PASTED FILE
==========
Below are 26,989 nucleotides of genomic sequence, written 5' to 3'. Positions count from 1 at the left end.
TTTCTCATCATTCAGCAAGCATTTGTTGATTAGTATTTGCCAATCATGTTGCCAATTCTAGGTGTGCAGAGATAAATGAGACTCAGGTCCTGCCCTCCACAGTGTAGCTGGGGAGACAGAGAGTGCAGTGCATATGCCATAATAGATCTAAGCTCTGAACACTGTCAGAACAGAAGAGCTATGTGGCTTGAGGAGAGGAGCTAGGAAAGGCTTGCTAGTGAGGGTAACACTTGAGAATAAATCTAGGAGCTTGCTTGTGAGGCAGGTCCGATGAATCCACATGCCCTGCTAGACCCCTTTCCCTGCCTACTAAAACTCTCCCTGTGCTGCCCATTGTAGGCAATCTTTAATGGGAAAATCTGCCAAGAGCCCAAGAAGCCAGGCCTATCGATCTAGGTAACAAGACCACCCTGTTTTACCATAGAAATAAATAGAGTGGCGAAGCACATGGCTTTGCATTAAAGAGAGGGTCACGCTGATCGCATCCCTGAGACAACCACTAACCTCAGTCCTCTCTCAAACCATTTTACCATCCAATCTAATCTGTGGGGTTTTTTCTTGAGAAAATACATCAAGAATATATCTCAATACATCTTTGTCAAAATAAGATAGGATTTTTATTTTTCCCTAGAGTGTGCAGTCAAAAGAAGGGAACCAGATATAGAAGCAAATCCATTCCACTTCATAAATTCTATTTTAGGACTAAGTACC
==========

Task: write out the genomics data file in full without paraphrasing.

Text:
Below are 26,989 nucleotides of genomic sequence, written 5' to 3'. Positions count from 1 at the left end.
TTTCTCATCATTCAGCAAGCATTTGTTGATTAGTATTTGCCAATCATGTTGCCAATTCTAGGTGTGCAGAGATAAATGAGACTCAGGTCCTGCCCTCCACAGTGTAGCTGGGGAGACAGAGAGTGCAGTGCATATGCCATAATAGATCTAAGCTCTGAACACTGTCAGAACAGAAGAGCTATGTGGCTTGAGGAGAGGAGCTAGGAAAGGCTTGCTAGTGAGGGTAACACTTGAGAATAAATCTAGGAGCTTGCTTGTGAGGCAGGTCCGATGAATCCACATGCCCTGCTAGACCCCTTTCCCTGCCTACTAAAACTCTCCCTGTGCTGCCCATTGTAGGCAATCTTTAATGGGAAAATCTGCCAAGAGCCCAAGAAGCCAGGCCTATCGATCTAGGTAACAAGACCACCCTGTTTTACCATAGAAATAAATAGAGTGGCGAAGCACATGGCTTTGCATTAAAGAGAGGGTCACGCTGATCGCATCCCTGAGACAACCACTAACCTCAGTCCTCTCTCAAACCATTTTACCATCCAATCTAATCTGTGGGGTTTTTTCTTGAGAAAATACATCAAGAATATATCTCAATACATCTTTGTCAAAATAAGATAGGATTTTTATTTTTCCCTAGAGTGTGCAGTCAAAAGAAGGGAACCAGATATAGAAGCAAATCCATTCCACTTCATAAATTCTATTTTAGGACTAAGTACC